DISINFORMATION: How Russian TV Covered The May 5 Protests
Current Time TV juxtaposes its coverage of the May 5 “He is not our Tsar” protests during which approximately 700 people were detained in Moscow and more than 1600 nationwide, with state TV programming, which ignored the protests and instead focused almost exclusively on Russian President Vladimir Putin’s May 7 inauguration and plans for Victory Day celebrations on May 9. (Current Time TV)
Navalny Hearing Postponed Until May 15
A Moscow court has postponed the hearing of Russian opposition politician Aleksei Navalny, who has been held in custody since protest rallies on May 5. Navalny told RFE/RL he has no doubt the court has already made up its mind and is simply following standard procedures. (Russian Service)
Ukrainian Activists Storm TV Owner's Home
Ukrainian nationalists broke through a police cordon to enter the house of opposition lawmaker Serhiy Lyovochkin, a co-owner of Inter TV, after the channel broadcast a statement criticizing the renaming of streets for World War II-era Ukrainian nationalists.
PHOTOGALLERY: The Armenian Diaspora That Joined The Protests
Members of Armenia’s large diaspora population came home to join the wave of mass protests that brought down the government. Armenia’s population is around 3 million, but twice as many Armenians live abroad.
Armenian Government Conducts First Shake-Up Under Pashinian
The Armenian government has conducted its first major shake-up since former protest leader Nikol Pashinian became prime minister on May 8, firing the country's top police chief and its national security adviser, while the acting finance minister announced his resignation.
Putin Rejects Calls To Allow Serebrennikov To Attend Cannes Premiere
Russian President Vladimir Putin has rejected calls for the release of detained filmmaker Kirill Serebrennikov to allow him to travel to the Cannes Film Festival to attend the screening of his film Leto (Summer) about 1980s Russian rock legend Viktor Tsoi.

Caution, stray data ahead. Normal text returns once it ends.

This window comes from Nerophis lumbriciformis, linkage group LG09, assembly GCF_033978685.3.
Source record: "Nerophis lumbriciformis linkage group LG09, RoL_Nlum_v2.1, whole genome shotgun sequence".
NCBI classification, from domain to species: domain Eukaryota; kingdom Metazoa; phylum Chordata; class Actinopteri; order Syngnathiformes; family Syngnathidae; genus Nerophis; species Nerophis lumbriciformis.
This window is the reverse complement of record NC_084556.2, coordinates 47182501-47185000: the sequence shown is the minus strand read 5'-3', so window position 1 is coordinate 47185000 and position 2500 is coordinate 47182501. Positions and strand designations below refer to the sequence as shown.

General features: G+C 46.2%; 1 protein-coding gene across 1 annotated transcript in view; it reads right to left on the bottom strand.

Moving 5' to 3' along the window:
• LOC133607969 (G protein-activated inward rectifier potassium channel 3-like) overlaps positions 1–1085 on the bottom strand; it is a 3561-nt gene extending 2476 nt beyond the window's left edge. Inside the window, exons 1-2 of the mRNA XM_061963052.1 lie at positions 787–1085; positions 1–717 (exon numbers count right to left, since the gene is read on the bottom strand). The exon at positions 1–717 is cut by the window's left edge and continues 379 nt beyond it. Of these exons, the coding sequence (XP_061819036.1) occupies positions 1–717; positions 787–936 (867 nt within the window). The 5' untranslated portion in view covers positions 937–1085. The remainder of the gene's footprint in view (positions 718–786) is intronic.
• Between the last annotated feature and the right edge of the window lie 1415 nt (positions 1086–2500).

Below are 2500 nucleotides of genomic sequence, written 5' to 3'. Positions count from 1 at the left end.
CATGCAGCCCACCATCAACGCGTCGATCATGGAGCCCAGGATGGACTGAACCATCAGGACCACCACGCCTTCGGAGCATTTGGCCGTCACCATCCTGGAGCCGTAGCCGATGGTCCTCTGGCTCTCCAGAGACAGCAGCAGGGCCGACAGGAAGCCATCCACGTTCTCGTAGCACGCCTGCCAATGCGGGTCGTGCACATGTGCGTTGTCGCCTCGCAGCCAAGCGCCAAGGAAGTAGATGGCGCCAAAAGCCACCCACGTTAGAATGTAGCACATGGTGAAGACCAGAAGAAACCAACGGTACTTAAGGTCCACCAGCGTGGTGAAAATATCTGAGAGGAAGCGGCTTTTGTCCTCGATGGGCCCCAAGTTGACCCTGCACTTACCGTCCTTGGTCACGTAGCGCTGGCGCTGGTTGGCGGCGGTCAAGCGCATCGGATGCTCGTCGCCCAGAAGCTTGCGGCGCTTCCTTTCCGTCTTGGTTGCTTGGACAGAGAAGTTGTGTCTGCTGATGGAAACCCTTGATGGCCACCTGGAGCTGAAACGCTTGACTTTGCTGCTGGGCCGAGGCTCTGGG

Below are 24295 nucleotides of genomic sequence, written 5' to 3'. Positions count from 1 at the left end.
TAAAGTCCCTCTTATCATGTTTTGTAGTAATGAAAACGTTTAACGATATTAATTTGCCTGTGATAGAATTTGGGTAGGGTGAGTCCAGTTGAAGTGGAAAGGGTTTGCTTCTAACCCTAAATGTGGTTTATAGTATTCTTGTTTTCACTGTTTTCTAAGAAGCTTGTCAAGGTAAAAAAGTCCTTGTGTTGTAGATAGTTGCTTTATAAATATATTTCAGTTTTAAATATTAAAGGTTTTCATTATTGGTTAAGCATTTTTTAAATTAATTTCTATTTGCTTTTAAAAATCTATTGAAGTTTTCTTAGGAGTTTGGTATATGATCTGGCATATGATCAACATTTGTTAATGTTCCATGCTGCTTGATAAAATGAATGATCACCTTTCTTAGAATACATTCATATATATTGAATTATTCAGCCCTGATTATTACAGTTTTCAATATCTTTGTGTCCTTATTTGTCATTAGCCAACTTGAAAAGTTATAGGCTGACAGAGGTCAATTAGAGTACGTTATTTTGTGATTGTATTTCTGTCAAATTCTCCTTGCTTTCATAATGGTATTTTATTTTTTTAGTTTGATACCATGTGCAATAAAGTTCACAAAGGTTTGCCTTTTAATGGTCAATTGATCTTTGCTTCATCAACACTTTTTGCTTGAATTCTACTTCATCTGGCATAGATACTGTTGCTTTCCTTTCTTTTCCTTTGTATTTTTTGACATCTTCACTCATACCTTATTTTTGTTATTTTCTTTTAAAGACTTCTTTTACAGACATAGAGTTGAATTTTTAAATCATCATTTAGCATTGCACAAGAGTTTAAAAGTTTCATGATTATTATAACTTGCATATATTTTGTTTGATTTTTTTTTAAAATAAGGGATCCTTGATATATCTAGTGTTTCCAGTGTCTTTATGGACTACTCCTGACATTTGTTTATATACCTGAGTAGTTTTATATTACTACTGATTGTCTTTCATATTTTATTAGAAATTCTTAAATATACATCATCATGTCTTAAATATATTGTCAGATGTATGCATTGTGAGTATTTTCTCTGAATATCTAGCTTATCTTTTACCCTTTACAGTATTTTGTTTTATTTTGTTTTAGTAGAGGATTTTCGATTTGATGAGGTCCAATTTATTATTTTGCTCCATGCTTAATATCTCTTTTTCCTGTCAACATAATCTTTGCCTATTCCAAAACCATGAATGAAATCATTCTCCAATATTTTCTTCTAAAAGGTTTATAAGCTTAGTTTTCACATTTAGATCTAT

Moscow Court Rejects House Arrest For Ailing Theater Director
A court in Moscow has rejected a request by investigators to grant house arrest to Aleksei Malobrodsky, a former director of Moscow's embattled Gogol Center theater, who is charged with embezzlement and fraud in a case that has sent a chill through Russian culture.
Leader Of Moscow Cossacks Linked to FSB, Defense
A Current Time investigation has found that Ivan Mironov, the leader of the Moscow Cossacks who have been filmed beating protesters during a May 5 rally, is a Lieutenant-General of Russia’s Federal Security Service (FSB) reserve, and an associate of Sergei Chemezov, the head of the state-run defense and civil conglomerate Rostec. Under Mironov’s leadership, the Cossacks have received grants from the Moscow municipality and the federal Ministry of Culture. (in Russian, Current Time TV)
Russian Finance Ministry Giveth And Taketh Away
Russia’s finance ministry has proposed reducing spending on pensions by approximately $827 million as part of a $859 million package of cuts on social benefits. At the same time, the ministry is proposing increases of $324 million and $37 million on law enforcement and the army, respectively. (Russian Service)
Hague Court Rules To Compensate Ukrainian Firms For Crimea Annexation
The International Arbitration Court in the Hague has issued its first rulings on compensation to Ukrainian companies that suffered financial losses following Russia’s annexation of Crimea in 2014, finding them entitled to the recovery of $159 million from Russia. (in Russian, Current Time TV)
Montenegrin Journalist's Shooting Sparks Déjà Vu For Another Recent Target
Montenegrin Journalist Sead Sadikovic, known for his hard-hitting reporting on corruption and organized crime, told RFE/RL, “... the story with Olivera Lakic is the story that all journalists [in Montenegro] are the targets, and that they wanted to kill her.”
Uzbekistan Takes Step To Eradicate Forced Labor
The Uzbek government has issued a decree aimed at ending the practice of forced labor. The directive, issued May 10, says that state employees, including teachers and doctors, as well as students at state-run schools, cannot be ordered to perform tasks such as cleaning streets or picking cotton, a common practice in Uzbekistan.
BLOGGING CENTRAL ASIA: Turkmenistan's New Seaport Faces Stiff Competition For Eurasian Trade
IRAN: Iran Reformists Try To Pivot After U.S. Spurns Nuclear Deal
ICYMI: Meet Columbus Nova